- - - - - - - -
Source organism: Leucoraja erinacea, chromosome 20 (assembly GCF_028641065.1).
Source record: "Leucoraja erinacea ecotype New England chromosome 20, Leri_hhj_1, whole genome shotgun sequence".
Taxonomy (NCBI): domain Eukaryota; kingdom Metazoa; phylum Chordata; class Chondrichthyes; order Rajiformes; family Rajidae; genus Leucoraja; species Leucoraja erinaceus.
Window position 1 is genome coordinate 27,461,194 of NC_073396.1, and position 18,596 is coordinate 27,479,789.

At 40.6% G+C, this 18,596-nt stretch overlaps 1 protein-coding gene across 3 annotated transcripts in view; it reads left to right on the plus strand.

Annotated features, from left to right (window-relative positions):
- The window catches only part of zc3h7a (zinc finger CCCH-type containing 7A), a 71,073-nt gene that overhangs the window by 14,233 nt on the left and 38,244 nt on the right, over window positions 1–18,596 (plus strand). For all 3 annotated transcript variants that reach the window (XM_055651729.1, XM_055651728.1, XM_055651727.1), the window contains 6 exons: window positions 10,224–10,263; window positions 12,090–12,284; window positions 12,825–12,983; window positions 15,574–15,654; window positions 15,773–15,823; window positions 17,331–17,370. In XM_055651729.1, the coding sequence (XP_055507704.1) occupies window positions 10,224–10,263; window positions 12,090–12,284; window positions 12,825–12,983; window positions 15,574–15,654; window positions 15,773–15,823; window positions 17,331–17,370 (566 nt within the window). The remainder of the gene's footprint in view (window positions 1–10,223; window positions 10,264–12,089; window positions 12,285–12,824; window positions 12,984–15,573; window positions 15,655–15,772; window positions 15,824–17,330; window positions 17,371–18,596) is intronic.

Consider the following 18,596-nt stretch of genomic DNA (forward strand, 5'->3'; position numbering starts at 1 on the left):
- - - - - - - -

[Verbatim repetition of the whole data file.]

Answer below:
Source organism: Leucoraja erinacea, chromosome 20 (assembly GCF_028641065.1).
Source record: "Leucoraja erinacea ecotype New England chromosome 20, Leri_hhj_1, whole genome shotgun sequence".
Taxonomy (NCBI): domain Eukaryota; kingdom Metazoa; phylum Chordata; class Chondrichthyes; order Rajiformes; family Rajidae; genus Leucoraja; species Leucoraja erinaceus.
Window position 1 is genome coordinate 27,461,194 of NC_073396.1, and position 18,596 is coordinate 27,479,789.

At 40.6% G+C, this 18,596-nt stretch overlaps 1 protein-coding gene across 3 annotated transcripts in view; it reads left to right on the plus strand.

Annotated features, from left to right (window-relative positions):
- The window catches only part of zc3h7a (zinc finger CCCH-type containing 7A), a 71,073-nt gene that overhangs the window by 14,233 nt on the left and 38,244 nt on the right, over window positions 1–18,596 (plus strand). For all 3 annotated transcript variants that reach the window (XM_055651729.1, XM_055651728.1, XM_055651727.1), the window contains 6 exons: window positions 10,224–10,263; window positions 12,090–12,284; window positions 12,825–12,983; window positions 15,574–15,654; window positions 15,773–15,823; window positions 17,331–17,370. In XM_055651729.1, the coding sequence (XP_055507704.1) occupies window positions 10,224–10,263; window positions 12,090–12,284; window positions 12,825–12,983; window positions 15,574–15,654; window positions 15,773–15,823; window positions 17,331–17,370 (566 nt within the window). The remainder of the gene's footprint in view (window positions 1–10,223; window positions 10,264–12,089; window positions 12,285–12,824; window positions 12,984–15,573; window positions 15,655–15,772; window positions 15,824–17,330; window positions 17,371–18,596) is intronic.

Consider the following 18,596-nt stretch of genomic DNA (forward strand, 5'->3'; position numbering starts at 1 on the left):